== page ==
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Investing in Mutual Funds, Real Estate, and Other Choices

Investing in Mutual Funds, Real Estate, and Other Choices

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Investing in Mutual Funds, Real Estate, and Other Choices

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  1. 14

    Investing in Mutual Funds, Real Estate, and Other Choices

    14.1 Investing in Mutual Funds 14.2 Investing in Real Estate andOther Choices
  2. Lesson 14.1Investing in Mutual Funds GOALS Discuss mutual funds as an investment strategy. Explain how to buy and sell mutual funds. Chapter 14
  3. Evaluating Mutual Funds A mutual fund is a professionally managed group of investments bought using a pool of money from many investors. Individuals buy shares in the mutual fund. The fund managers use this pooled money to buy stocks, bonds, and other securities. The kinds of securities they buy depend on the fund’s stated investment objectives. Chapter 14
  4. What is a Mutual Fund? (continued) There are over 8,000 funds to choose from. Many people choose mutual funds for their retirement account investments. 401(k) or 403(b) IRA Roth IRA
  5. Advantages of Mutual Funds Professionally managed Liquid Diversified Require only a small minimum investment Chapter 14
  6. Mutual Fund Risk Growth funds Income funds Growth and income funds Money market funds Global funds Index funds Chapter 14
  7. Growth Funds A growth fund is a mutual fund whose investment goal is to buy stocks that will increase in value over time. Chapter 14
  8. Income Funds An income fund is a mutual fund whose investment goal is to produce current income in the form of interest or dividends. Chapter 14
  9. Growth and Income Funds A growth and income fund is a mutual fund whose investment goal is to earn returns from both dividends and capital gains. A balanced fund is a mutual fund that seeks both growth and income but attempts to minimize risk by investing in a mixture of stocks and bonds rather than stocks alone. Chapter 14
  10. Money Market Funds A money market fund is a mutual fund that invests in safe, liquid securities, such as Treasury Bills and bonds that mature in less than a year. Chapter 14
  11. Global Funds A global fund is a mutual fund that purchases international stocks and bonds as well as U.S. securities. Chapter 14
  12. Index Funds An index is an average of the price movements of certain selected securities. Investors use indexes as benchmarks for comparison to judge how well their investments are doing. An index fund is a mutual fund that tries to match the performance of a particular index by investing in the companies included in that index. Chapter 14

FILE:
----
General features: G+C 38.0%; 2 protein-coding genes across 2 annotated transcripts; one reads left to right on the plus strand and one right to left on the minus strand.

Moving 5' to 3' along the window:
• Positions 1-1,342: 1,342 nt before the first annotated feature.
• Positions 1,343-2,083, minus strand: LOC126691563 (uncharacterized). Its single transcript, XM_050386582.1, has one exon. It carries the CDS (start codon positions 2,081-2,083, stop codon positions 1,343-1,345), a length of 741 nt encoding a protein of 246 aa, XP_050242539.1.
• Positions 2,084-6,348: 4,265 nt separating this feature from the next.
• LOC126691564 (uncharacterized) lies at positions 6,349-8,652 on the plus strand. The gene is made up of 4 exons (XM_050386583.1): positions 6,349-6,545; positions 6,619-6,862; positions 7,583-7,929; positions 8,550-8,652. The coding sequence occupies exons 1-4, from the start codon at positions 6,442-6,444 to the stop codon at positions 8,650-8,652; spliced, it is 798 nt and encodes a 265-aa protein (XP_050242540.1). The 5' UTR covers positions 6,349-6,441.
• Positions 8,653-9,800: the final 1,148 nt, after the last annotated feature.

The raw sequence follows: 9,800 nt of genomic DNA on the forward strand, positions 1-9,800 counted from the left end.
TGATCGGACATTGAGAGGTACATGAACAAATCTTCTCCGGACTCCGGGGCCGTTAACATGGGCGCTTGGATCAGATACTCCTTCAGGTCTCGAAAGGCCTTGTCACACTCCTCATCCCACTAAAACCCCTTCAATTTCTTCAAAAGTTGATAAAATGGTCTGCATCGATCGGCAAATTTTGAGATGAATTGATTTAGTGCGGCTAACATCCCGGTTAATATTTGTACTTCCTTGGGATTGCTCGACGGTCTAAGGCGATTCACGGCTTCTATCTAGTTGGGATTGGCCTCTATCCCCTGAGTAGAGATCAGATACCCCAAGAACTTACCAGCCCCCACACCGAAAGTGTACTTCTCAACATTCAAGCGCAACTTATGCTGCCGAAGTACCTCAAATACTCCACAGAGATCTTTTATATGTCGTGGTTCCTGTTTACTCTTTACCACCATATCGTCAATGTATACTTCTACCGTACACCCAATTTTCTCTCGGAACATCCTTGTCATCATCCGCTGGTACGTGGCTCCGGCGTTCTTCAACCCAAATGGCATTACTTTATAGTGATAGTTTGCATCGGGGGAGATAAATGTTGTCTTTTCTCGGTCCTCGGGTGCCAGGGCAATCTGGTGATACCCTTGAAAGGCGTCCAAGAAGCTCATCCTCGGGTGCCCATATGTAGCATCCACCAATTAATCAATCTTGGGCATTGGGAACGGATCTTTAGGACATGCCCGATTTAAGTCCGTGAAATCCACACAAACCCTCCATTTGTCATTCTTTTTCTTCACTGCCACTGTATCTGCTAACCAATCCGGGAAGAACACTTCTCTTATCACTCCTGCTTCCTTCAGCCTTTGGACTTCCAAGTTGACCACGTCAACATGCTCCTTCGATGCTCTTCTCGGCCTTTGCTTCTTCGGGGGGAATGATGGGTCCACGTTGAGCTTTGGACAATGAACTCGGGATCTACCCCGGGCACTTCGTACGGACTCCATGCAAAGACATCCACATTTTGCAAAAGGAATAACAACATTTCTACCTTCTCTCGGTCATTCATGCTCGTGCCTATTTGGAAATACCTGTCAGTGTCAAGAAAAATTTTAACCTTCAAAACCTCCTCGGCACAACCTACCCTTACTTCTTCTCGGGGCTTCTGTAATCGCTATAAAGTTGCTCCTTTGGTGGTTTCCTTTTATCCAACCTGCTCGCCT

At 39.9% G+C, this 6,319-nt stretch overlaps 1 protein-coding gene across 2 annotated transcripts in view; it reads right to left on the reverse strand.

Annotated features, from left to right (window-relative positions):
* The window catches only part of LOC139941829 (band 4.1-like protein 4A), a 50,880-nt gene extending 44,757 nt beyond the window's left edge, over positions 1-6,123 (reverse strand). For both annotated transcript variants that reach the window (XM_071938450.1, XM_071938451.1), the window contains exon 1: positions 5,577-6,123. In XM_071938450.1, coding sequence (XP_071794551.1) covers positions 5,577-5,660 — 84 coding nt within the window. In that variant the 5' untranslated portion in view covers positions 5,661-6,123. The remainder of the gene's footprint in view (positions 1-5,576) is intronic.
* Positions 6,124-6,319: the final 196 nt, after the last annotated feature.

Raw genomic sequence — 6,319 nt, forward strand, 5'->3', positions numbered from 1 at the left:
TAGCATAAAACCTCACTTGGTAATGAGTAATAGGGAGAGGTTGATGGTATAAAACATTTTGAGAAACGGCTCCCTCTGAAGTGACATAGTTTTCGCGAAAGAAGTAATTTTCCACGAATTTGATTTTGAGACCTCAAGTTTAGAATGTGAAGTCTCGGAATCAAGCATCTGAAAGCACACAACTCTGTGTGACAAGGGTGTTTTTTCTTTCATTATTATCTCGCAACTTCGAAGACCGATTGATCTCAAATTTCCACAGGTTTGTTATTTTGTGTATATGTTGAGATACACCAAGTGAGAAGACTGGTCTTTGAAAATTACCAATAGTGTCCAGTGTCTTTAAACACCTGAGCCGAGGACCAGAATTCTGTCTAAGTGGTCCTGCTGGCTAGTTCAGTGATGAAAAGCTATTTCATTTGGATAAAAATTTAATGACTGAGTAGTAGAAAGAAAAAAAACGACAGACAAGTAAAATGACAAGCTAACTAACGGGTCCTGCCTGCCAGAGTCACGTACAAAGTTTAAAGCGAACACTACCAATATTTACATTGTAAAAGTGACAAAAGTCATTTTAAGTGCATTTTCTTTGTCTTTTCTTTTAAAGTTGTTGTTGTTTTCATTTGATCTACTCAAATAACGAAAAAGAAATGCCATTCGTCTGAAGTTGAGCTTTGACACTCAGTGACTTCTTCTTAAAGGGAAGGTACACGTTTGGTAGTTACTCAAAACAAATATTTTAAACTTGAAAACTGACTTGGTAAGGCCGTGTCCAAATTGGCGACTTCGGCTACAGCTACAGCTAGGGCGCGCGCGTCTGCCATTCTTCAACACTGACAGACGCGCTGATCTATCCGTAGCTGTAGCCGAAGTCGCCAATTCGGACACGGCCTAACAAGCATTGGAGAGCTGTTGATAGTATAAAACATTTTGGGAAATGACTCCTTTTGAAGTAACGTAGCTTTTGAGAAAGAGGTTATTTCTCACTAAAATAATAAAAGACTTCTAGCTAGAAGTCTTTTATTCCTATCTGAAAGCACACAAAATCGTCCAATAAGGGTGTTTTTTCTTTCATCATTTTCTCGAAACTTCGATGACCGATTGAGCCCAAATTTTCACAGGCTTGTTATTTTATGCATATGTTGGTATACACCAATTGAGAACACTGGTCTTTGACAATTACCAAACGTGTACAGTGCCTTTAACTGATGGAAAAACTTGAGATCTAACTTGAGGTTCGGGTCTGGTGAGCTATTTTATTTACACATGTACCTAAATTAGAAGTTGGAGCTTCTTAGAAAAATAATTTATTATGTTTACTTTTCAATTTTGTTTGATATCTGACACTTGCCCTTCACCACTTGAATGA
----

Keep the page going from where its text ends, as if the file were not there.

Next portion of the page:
13. Higher risk/higher return potential Growth Funds Growth and Income Funds Income Funds Lower risk/lower return potential Money Market Funds Risk and Return Pyramid Chapter 14
  14. Buying And Selling Mutual Funds To choose the mutual fund that is right for you, you must know your own investment objectives and risk tolerance. Do you want income from your investments now, or can you wait for capital gains in the future? Do you need a tax-free or tax-deferred investment to reduce your current income taxes? Are you comfortable with risking your investment for a chance at big returns, or do you prefer a safe but lower return? Chapter 14
  15. Net Asset Value The net asset value tells you the market price for a share of a mutual fund. The NAV is the total value of a fund’s investment portfolio minus its liabilities, divided by the number of outstanding shares. Chapter 14
  16. The Prospectus The prospectus is a legal document that offers securities or mutual fund shares for sale. It must contain the following: The terms A summary of the fund’s portfolio of investments The fund’s objectives Financial statements showing past performance Chapter 14
  17. Costs and Fees If you buy a mutual fund through a broker, you will likely have to pay a sales fee, called a load. Front-end load Back-end load No-load fund Chapter 14
  18. The Mutual Fund Company You have no guarantees that a mutual fund will make money or that the mutual fund company itself will not fail. To reduce these risks, choose a mutual fund company that has the following characteristics: It has been in business for 20 or more years It has a solid track record of returning good solid returns to investors It is a large company that manages investments for millions of investors It is a well-known company that is highly respected among investment advisers and experts It exists both in brick-and-mortar and in cyberspace It is customer friendly and responsive to customer questions and needs It provides customers with easy-to-read statements and reports and offers daily online access Chapter 14
  19. Sources of Mutual Fund Information Financial publications Online Chapter 14
  20. Lesson 14.2Investing in Real Estate andOther Choices GOALS Explain real estate investing, both direct and indirect. Describe other investments, including metals, gems, collectibles, and financial instruments. Chapter 14
  21. Real Estate Investing When you invest in real estate, you are buying land and any buildings on it. Advantage Investing in real estate is considered a good way to combat inflation, because it usually increases in value over the years at rates equal to or higher than inflation. Disadvantages Real estate is one of the least liquid investments you can make, since a property can take months or even years to sell. Some real estate investments are speculative and can result in a substantial loss. Chapter 14